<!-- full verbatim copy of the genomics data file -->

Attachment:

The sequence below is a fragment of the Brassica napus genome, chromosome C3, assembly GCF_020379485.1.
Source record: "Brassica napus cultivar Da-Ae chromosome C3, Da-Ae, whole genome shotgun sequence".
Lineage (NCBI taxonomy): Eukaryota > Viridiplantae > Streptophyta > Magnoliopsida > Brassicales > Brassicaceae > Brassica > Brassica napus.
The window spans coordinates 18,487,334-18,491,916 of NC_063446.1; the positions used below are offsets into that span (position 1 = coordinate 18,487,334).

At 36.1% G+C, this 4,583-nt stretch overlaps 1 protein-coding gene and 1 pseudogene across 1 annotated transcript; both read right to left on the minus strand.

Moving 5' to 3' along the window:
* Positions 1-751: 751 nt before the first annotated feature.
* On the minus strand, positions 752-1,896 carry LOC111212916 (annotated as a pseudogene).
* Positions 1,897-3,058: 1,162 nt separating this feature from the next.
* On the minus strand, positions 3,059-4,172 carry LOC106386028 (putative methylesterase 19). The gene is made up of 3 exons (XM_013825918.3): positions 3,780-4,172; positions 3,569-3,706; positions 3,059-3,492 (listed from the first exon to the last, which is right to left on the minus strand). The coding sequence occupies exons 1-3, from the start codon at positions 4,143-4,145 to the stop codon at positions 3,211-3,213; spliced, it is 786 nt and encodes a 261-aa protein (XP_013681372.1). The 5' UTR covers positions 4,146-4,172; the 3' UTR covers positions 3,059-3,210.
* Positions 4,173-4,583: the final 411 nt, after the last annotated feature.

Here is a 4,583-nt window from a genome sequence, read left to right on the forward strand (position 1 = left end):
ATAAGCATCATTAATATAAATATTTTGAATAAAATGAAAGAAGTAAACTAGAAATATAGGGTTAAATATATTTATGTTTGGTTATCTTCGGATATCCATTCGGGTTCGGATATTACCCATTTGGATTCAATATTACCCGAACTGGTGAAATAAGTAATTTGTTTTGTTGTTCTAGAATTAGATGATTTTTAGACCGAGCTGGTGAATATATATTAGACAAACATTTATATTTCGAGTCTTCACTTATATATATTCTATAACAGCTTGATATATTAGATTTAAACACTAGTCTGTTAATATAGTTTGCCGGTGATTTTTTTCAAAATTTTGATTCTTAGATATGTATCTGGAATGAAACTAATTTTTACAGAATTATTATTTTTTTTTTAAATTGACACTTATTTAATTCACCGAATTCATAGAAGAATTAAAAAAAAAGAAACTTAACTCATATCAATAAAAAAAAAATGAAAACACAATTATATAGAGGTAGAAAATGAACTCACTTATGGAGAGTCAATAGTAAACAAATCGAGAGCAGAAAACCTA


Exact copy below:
The sequence below is a fragment of the Brassica napus genome, chromosome C3, assembly GCF_020379485.1.
Source record: "Brassica napus cultivar Da-Ae chromosome C3, Da-Ae, whole genome shotgun sequence".
Lineage (NCBI taxonomy): Eukaryota > Viridiplantae > Streptophyta > Magnoliopsida > Brassicales > Brassicaceae > Brassica > Brassica napus.
The window spans coordinates 18,487,334-18,491,916 of NC_063446.1; the positions used below are offsets into that span (position 1 = coordinate 18,487,334).

At 36.1% G+C, this 4,583-nt stretch overlaps 1 protein-coding gene and 1 pseudogene across 1 annotated transcript; both read right to left on the minus strand.

Moving 5' to 3' along the window:
* Positions 1-751: 751 nt before the first annotated feature.
* On the minus strand, positions 752-1,896 carry LOC111212916 (annotated as a pseudogene).
* Positions 1,897-3,058: 1,162 nt separating this feature from the next.
* On the minus strand, positions 3,059-4,172 carry LOC106386028 (putative methylesterase 19). The gene is made up of 3 exons (XM_013825918.3): positions 3,780-4,172; positions 3,569-3,706; positions 3,059-3,492 (listed from the first exon to the last, which is right to left on the minus strand). The coding sequence occupies exons 1-3, from the start codon at positions 4,143-4,145 to the stop codon at positions 3,211-3,213; spliced, it is 786 nt and encodes a 261-aa protein (XP_013681372.1). The 5' UTR covers positions 4,146-4,172; the 3' UTR covers positions 3,059-3,210.
* Positions 4,173-4,583: the final 411 nt, after the last annotated feature.

Here is a 4,583-nt window from a genome sequence, read left to right on the forward strand (position 1 = left end):
ATAAGCATCATTAATATAAATATTTTGAATAAAATGAAAGAAGTAAACTAGAAATATAGGGTTAAATATATTTATGTTTGGTTATCTTCGGATATCCATTCGGGTTCGGATATTACCCATTTGGATTCAATATTACCCGAACTGGTGAAATAAGTAATTTGTTTTGTTGTTCTAGAATTAGATGATTTTTAGACCGAGCTGGTGAATATATATTAGACAAACATTTATATTTCGAGTCTTCACTTATATATATTCTATAACAGCTTGATATATTAGATTTAAACACTAGTCTGTTAATATAGTTTGCCGGTGATTTTTTTCAAAATTTTGATTCTTAGATATGTATCTGGAATGAAACTAATTTTTACAGAATTATTATTTTTTTTTTAAATTGACACTTATTTAATTCACCGAATTCATAGAAGAATTAAAAAAAAAGAAACTTAACTCATATCAATAAAAAAAAAATGAAAACACAATTATATAGAGGTAGAAAATGAACTCACTTATGGAGAGTCAATAGTAAACAAATCGAGAGCAGAAAACCTA